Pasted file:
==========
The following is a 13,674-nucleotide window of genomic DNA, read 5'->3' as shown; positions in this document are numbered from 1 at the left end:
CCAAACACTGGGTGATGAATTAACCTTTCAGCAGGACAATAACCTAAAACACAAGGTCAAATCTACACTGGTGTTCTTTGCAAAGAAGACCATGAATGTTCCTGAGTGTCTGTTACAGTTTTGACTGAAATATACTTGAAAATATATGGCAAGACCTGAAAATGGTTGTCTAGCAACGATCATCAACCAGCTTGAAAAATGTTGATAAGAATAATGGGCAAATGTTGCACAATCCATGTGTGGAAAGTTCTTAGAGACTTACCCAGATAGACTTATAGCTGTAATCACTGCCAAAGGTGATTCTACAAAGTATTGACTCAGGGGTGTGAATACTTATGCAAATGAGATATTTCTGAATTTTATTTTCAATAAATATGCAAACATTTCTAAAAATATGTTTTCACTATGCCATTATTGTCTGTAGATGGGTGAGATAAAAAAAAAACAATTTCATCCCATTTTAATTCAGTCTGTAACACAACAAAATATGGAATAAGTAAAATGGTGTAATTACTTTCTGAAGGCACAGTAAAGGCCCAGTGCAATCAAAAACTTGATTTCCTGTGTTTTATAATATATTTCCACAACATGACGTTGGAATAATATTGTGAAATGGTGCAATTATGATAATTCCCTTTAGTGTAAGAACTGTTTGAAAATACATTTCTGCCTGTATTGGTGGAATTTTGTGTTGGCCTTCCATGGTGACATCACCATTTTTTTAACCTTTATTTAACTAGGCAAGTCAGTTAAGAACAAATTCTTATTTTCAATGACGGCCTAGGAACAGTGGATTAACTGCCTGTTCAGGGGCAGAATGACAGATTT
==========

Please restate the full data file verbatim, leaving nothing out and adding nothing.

The following is a 13,674-nucleotide window of genomic DNA, read 5'->3' as shown; positions in this document are numbered from 1 at the left end:
CCAAACACTGGGTGATGAATTAACCTTTCAGCAGGACAATAACCTAAAACACAAGGTCAAATCTACACTGGTGTTCTTTGCAAAGAAGACCATGAATGTTCCTGAGTGTCTGTTACAGTTTTGACTGAAATATACTTGAAAATATATGGCAAGACCTGAAAATGGTTGTCTAGCAACGATCATCAACCAGCTTGAAAAATGTTGATAAGAATAATGGGCAAATGTTGCACAATCCATGTGTGGAAAGTTCTTAGAGACTTACCCAGATAGACTTATAGCTGTAATCACTGCCAAAGGTGATTCTACAAAGTATTGACTCAGGGGTGTGAATACTTATGCAAATGAGATATTTCTGAATTTTATTTTCAATAAATATGCAAACATTTCTAAAAATATGTTTTCACTATGCCATTATTGTCTGTAGATGGGTGAGATAAAAAAAAAACAATTTCATCCCATTTTAATTCAGTCTGTAACACAACAAAATATGGAATAAGTAAAATGGTGTAATTACTTTCTGAAGGCACAGTAAAGGCCCAGTGCAATCAAAAACTTGATTTCCTGTGTTTTATAATATATTTCCACAACATGACGTTGGAATAATATTGTGAAATGGTGCAATTATGATAATTCCCTTTAGTGTAAGAACTGTTTGAAAATACATTTCTGCCTGTATTGGTGGAATTTTGTGTTGGCCTTCCATGGTGACATCACCATTTTTTTAACCTTTATTTAACTAGGCAAGTCAGTTAAGAACAAATTCTTATTTTCAATGACGGCCTAGGAACAGTGGATTAACTGCCTGTTCAGGGGCAGAATGACAGATTT